Schoenherr has achieved an important victory on behalf of Vienna International Airport (“VIE”) and the province of Lower Austria in the case regarding the construction of a third runway at the airport. Schoenherr partner Christian Schmelz and his team succeeded in persuading the Constitutional Court to overturn the decision of the Federal Administrative Court from February 2017, which had rejected the permit application for the environmental impact assessment that would be necessary for the construction of the third runway. The Federal Administrative Court must now reach a new decision in this matter.
“The decision of the Constitutional Court is significant in that it has far reaching consequences for many other projects beyond the scope of the third runway. It is also relevant to Austria as a business hub,” stated Schoenherr environmental law expert and partner Christian Schmelz. “The Constitutional Court has cleared the uncertainty left as a result of the decision reached by the Federal Administrative Court at the beginning of the year. The swift and clearly-worded verdict was thus highly welcome.”
The permit application for the construction of the third runway at VIE was rejected by the Federal Administrative Court on the grounds of climate protection and land use. As a result, Schoenherr lodged a complaint with the Constitutional Court as well as an extraordinary appeal with the Higher Administrative Court.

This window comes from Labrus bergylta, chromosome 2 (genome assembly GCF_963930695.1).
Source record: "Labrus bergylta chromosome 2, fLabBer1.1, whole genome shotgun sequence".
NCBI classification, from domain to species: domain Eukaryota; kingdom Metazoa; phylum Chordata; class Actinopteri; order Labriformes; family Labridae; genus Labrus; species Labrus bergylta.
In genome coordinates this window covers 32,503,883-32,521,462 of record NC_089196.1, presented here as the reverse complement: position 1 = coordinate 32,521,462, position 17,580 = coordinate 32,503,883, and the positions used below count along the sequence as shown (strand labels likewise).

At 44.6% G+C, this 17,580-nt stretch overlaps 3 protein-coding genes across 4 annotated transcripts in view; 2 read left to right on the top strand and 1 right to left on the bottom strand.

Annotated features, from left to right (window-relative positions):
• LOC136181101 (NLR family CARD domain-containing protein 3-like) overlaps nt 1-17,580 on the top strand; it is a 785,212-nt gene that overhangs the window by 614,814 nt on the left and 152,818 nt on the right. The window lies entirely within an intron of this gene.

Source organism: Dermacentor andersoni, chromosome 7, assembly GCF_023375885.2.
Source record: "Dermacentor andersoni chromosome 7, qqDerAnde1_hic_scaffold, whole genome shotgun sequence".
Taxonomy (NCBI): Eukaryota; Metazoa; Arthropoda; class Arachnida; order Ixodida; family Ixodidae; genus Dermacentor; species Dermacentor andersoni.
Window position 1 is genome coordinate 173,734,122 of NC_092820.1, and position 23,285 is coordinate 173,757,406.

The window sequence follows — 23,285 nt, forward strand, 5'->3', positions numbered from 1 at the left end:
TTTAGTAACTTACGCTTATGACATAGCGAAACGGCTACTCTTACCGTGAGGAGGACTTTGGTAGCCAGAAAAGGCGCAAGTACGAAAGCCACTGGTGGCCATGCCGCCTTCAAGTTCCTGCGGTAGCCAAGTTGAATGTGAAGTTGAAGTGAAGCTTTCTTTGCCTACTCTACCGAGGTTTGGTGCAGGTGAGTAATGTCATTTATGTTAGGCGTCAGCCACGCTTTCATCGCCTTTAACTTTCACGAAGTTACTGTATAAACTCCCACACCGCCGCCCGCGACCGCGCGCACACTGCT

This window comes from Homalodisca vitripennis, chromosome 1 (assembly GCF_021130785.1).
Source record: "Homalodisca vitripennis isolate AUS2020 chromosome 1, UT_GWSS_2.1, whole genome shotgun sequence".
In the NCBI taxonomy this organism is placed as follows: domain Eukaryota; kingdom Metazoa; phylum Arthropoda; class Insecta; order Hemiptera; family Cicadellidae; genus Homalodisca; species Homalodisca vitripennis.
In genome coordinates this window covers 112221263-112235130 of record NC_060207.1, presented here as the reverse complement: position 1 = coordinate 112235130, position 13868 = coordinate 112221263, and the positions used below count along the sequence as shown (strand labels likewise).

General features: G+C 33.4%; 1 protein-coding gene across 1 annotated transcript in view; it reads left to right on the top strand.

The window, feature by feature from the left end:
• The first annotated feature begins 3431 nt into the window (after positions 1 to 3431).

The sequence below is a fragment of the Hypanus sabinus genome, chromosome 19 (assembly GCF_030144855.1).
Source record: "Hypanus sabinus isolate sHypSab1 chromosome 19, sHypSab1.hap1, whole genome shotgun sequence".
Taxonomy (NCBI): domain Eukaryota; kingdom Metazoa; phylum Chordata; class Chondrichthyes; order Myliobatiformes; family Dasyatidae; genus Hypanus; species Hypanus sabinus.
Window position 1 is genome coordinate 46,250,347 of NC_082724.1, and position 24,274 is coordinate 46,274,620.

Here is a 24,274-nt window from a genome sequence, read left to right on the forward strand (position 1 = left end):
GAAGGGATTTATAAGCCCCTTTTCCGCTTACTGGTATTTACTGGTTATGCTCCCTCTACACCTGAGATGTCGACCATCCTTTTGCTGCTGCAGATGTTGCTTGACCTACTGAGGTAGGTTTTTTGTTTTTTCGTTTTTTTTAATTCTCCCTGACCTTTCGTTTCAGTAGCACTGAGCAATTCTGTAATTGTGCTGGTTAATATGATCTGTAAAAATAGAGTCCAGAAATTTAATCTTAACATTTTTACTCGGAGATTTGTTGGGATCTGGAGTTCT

Constitutional Court heeds Schoenherr’s arguments
The complaint brought before the Constitutional Court was a success: Constitutional Court President Gerhart Holzinger announced on 29 June 2017, that the decision of the Federal Administrative Court was repealed, in line with the points brought up by Schoenherr in its complaint. The Constitutional Court found that the rejection of the permit application for a third runway based on considerations of climate protection and land use was unconstitutional. Air Traffic Law does not provide any legal basis for such a decision, and neither do any of Austria’s commitments to international agreements, or governmental decisions.
Additionally, the Constitutional Court agreed with Schoenherr’s complaint that it is inadmissible to attribute to a specific airport the carbon emissions of an entire international flight (e.g. from Vienna to New York) rather than just the carbon emissions released during landing and take-off. The Constitutional Court also stated that both the Kyoto Protocol and the Austrian Climate Protection Law explicitly exclude air travel from their stipulations. Therefore, carbon emissions cannot be used as an argument against the third runway. The Constitutional Court continued to clarify that it is the aircraft operators and not the airports that are responsible for climate protection during air transportation.
The team supporting Christian Schmelz has been advising and representing VIE and the province of Lower Austria in this litigation as well as in other cases regarding the third runway. Schoenherr was supported by a team of technical and legal experts, both local and international, among which were KWR partner Bernhard Raschauer, Of Counsel; and Wolfgang Koeberl, head of the legal department of Vienna International Airport.